I also believe that Bill 41 was a response by the government to the death of Alex Malamalatabua, who died at 17, while in care, with nowhere to go. He had been, for months, in the child and adolescent psychiatric emergency unit at B.C. Children’s Hospital. For months, when the facility…. It should be an average stay of just one month. In effect, he was living in a hospital, and there was nowhere for him to go.
The comments from the independent children’s representative after he died were: “We need a better care system. We have completely defunded therapeutic foster care.” So this is Bill 41, addressing a case like Alex Malamalatabua, age 17, who died while in care.
Finally, I believe that Bill 41, in its effort to address youth agreements, was also drafted in connection to Peter Lang, who died at 15, while in care, after being left alone for 40 minutes while he was detoxing from a meth addiction, when his parents were told he would be under constant supervision. Again, the issue being rehabilitative help, the ability to provide youth agreements beyond the age of 19….
Here we have Paige Gauchier, Carly Fraser, Alex Gervais, Alex Malamalatabua and Peter Lang — all cases that have been revealed since May, all cases where young people died.


The sum total of the legislative response in this session that we see from this government is Bill 41, where they make some adjustments — or are suggesting some adjustments — to youth agreements. I just believe that this falls very short of what a response should be to the cases that I just outlined.



Bill 41 is a response to Paige’s life and Paige’s story. If this is the sum total of the government’s response around kids and youth and young people transitioning out of care, then I think it is wholly, wholly inadequate. At 19, Paige aged out — in other words, the Ministry of Children and Family Development were no longer responsible for her care. She was living in a foster home at the time. When the foster parents phoned the ministry office and said, “Well, she turned 19 today. What do we do with her belongings? All we have is a garbage bag,” they were told, “Put her belongings in a garbage bag, and deliver them to the last known place that we know she was at,” which was the school. Her belongings delivered in a garbage bag to her school. Now we have Bill 41, a response to Paige’s story.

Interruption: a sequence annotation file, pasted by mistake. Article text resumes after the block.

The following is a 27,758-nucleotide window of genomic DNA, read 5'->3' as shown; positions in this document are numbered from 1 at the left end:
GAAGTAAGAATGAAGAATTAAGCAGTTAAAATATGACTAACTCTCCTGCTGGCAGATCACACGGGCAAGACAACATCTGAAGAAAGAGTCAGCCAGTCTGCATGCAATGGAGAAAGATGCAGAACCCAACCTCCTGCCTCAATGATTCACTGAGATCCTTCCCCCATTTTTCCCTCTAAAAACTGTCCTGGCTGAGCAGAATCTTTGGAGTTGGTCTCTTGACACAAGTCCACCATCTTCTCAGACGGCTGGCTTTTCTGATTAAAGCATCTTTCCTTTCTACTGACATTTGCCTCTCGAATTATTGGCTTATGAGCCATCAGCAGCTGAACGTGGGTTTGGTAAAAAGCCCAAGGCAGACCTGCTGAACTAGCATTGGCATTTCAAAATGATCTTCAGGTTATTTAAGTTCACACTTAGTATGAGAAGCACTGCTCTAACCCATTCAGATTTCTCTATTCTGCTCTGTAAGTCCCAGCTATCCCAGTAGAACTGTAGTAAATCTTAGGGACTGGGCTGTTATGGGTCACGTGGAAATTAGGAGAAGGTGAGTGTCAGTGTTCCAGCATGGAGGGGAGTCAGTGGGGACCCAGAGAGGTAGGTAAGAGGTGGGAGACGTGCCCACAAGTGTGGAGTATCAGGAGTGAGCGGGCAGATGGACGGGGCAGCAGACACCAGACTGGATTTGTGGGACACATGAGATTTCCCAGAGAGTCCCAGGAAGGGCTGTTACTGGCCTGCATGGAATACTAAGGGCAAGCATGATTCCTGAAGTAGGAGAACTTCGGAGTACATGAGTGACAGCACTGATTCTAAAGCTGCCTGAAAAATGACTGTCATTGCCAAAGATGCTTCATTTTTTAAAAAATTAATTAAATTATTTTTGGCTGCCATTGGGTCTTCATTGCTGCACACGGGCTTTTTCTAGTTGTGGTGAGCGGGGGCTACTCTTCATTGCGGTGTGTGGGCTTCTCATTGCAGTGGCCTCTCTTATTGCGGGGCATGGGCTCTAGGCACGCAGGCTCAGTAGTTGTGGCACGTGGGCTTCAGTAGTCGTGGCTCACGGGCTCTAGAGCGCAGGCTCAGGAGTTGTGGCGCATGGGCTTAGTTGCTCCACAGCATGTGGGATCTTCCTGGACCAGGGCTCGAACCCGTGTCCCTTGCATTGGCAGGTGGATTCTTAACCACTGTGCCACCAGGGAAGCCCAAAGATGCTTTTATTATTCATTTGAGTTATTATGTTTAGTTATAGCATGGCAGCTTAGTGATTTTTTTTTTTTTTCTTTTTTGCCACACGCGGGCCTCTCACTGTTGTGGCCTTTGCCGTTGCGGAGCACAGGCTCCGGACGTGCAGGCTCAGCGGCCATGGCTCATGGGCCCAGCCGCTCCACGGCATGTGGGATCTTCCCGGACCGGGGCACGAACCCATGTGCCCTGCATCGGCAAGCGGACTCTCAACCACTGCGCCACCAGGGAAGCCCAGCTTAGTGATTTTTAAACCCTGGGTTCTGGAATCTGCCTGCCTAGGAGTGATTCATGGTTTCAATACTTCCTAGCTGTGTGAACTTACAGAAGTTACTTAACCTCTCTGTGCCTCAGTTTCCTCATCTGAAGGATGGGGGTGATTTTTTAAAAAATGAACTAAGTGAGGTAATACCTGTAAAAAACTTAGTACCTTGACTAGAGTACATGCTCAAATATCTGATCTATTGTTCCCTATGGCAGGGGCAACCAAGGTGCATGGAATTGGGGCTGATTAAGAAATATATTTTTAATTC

It’s talking about youth agreements. It’s talking about services after 19. Now I’m going to talk a little bit about what that means and why this response is inadequate. A youth agreement is not foster care, with all of the supports that are contingent with foster care. As pointed out in the Paige report…. I’ll quote a little bit from that report, because it was the genesis of the bill that we see today:
“A youth agreement is a legal agreement between the Ministry of Children and Family Development and a youth, most typically between the ages of 16 to 18” — this bill involves making amendments to expand that beyond 18 — “who is affected by an adverse condition, such as severe substance abuse or sexual exploitation and is unable to live at home or with another family or adult. The purpose of the agreement is to help such youth gain independence, return to school or gain work experience and life skills.